For someone who loves languages, this is a veritable smorgasbord. An unparalleled range of non-European languages, all of which may be studied without prior knowledge. Additionally, the school was awarded the Queen’s Anniversary Prize in 2009 for the excellence, breadth and depth of its language teaching.

As well as the language study on campus, many courses offer the chance to spend a year abroad studying your chosen language intensively in a partner institution. Many students also undertake a time abroad through the Erasmus scheme.

I would say that language cannot be studied without understanding the culture it is embedded in and these cultures. The faculty is actually language and culture so offers both.

If you want to study topics concerned with the study of Africa, Asia and the Middle East, SOAS offer the largest concentration of specialist staff of any university in the world (More than three hundred). Though there is a high emphasis in languages, the research conducted and published by the academic staff of the Faculty focuses on a wider range of topics.  The languages, literatures, and cultures (both classical and popular) of Asia and Africa.

As you may expect with an institution who offer so many languages, all students at SOAS have the option to study a language alongside their degree and, supports the short (twenty hour) language courses run by the specialist Language Centre.

 

SOAS Precinct

SOAS Precinct

 

Student life at SOAS

The intake is pretty multicultural too. SOAS has more than five thousand students from 133 countries on campus, and just over fifty per cent of them are from outside the UK. SOAS is an exceptionally cosmopolitan and diverse place to study. There are many mature students so all ages should feel welcome.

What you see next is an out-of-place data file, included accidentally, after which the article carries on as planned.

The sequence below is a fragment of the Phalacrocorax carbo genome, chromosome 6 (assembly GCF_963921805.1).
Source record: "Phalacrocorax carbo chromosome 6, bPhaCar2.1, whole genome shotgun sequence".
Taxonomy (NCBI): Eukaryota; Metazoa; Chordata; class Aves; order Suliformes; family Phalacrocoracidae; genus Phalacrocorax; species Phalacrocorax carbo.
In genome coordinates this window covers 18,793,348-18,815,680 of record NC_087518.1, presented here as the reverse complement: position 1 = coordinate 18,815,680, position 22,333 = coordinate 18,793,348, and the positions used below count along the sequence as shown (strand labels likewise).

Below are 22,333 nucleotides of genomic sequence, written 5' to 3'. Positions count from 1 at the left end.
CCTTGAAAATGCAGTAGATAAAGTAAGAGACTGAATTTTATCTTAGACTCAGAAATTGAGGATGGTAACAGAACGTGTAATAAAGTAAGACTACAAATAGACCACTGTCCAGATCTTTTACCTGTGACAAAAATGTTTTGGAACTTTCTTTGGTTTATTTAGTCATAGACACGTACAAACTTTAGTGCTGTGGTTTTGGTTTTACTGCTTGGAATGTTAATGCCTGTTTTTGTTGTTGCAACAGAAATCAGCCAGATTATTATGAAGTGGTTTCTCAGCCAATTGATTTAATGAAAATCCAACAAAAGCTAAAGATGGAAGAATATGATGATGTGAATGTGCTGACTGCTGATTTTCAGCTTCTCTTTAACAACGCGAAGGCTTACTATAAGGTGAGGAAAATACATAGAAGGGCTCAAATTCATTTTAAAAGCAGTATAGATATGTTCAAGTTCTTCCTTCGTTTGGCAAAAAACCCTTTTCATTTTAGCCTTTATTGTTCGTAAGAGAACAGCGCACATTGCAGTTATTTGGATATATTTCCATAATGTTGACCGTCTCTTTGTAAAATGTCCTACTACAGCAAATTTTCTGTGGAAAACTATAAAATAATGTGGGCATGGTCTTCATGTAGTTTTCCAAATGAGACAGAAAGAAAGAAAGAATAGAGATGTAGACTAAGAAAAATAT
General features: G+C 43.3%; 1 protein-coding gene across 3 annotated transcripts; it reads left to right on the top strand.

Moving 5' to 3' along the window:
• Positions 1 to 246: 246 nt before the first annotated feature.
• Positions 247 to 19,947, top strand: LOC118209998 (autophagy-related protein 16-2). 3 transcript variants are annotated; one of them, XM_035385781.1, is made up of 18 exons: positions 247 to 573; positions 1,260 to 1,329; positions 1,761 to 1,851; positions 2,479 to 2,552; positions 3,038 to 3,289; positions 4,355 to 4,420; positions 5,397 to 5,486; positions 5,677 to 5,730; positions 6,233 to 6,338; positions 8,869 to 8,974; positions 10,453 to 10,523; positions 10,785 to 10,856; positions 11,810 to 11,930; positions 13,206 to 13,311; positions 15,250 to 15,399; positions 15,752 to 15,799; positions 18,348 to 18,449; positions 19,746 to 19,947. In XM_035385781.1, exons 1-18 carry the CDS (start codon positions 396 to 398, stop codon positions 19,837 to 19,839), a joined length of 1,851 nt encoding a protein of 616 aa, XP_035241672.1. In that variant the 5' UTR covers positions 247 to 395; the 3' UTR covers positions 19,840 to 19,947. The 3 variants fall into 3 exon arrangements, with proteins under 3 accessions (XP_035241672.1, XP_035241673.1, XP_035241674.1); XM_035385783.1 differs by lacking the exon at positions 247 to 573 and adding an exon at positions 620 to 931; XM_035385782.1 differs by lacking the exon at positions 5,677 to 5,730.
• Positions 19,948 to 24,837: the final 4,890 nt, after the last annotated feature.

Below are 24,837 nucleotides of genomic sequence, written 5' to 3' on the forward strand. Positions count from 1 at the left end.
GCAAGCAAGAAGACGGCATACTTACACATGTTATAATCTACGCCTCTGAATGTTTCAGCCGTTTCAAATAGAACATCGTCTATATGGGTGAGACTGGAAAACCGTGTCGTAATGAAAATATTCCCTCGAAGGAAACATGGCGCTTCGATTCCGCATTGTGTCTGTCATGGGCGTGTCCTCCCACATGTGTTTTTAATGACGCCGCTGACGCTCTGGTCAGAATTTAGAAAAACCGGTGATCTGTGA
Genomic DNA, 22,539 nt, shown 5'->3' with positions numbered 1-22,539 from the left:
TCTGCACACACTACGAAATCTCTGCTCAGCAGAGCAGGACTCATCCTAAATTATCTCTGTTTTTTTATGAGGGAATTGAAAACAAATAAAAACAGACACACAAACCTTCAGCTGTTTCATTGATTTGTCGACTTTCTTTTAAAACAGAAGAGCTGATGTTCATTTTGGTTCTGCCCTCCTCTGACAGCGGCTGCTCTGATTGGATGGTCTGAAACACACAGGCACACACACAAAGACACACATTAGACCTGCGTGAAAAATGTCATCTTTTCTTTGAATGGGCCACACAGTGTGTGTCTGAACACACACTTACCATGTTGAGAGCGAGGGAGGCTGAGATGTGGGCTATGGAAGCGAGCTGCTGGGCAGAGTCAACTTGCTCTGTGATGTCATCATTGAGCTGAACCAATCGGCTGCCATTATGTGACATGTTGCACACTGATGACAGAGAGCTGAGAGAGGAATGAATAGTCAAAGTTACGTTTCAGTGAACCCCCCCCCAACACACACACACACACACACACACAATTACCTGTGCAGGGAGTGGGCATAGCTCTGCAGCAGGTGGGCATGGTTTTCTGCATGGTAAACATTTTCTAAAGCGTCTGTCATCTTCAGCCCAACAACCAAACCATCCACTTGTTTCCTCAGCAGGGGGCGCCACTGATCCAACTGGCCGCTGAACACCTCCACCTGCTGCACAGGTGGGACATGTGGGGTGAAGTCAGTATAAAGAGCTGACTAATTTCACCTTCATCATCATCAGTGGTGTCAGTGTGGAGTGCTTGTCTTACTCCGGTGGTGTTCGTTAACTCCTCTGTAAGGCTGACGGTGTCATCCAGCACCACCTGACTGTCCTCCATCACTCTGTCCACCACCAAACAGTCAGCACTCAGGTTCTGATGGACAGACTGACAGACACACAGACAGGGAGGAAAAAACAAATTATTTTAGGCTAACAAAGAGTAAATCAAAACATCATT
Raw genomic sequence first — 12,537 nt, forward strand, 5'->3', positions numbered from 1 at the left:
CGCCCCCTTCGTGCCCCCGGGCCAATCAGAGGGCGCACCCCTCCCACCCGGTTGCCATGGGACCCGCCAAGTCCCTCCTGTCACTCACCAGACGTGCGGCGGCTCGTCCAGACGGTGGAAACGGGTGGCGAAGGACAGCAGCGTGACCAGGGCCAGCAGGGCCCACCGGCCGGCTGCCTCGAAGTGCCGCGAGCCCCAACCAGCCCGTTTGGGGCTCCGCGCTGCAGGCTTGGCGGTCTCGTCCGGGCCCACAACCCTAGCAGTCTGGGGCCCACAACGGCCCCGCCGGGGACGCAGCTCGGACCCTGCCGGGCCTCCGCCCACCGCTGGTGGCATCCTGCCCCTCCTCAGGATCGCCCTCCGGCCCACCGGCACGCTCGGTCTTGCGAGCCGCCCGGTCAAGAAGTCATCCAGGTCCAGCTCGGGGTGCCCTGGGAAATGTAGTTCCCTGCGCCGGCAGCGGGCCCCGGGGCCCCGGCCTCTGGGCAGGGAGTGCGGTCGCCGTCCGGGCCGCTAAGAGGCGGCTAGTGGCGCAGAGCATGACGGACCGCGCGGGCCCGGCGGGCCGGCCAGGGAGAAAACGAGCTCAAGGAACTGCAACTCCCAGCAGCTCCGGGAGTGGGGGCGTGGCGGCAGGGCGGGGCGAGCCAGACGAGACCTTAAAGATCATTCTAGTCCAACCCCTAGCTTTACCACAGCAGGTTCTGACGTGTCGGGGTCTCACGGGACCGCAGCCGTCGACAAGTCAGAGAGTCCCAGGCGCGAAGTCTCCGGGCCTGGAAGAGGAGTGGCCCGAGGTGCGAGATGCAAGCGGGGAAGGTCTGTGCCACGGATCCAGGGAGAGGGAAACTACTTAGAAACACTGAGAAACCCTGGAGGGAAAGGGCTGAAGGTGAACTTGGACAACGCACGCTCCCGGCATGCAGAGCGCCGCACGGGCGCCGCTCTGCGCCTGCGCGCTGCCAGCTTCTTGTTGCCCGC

Resources

The SOAS Library has been recently refurbished and now had as more than 1.5 million items and extensive electronic resources for the study of Africa, Asia and the Middle East. Their specialist resources attract scholars from all around the world.

 

SOAS Library Images,View from levels A and D

SOAS Library Images,View from levels A and D

 

If you are not able to study on campus, join the 3,600 students worldwide in taking an online or distance learning course with SOAS.

As this is a centre of excellence, the Language Centre caters to the needs of non-degree students and governmental and non-governmental organisations. It has a huge array of courses, including year-long diploma programmes, weekly evening classes in about forty different African and Asian languages as well as French, Portuguese and Spanish and tailored intensive one-to-one courses.

 

Teacher training

SOAS also offer a recognised post-graduate qualification (Certificate and Diploma) in teaching Arabic or Chinese as a Foreign Language to help you gain a head-start in your teaching career.

 

Anyway, don’t just take my word for it find out for yourself .

The undergraduate open day is 22nd October. More open days are available for postgraduate and students abroad.

 

In this article I’ve only referred to the languages and culture faculty but they also offer courses in the faculty of arts and humanities as well as Law and Social science.

 

Disclaimer this blog has been written to promote knowledge of SOAS. These are however my own thoughts and opinions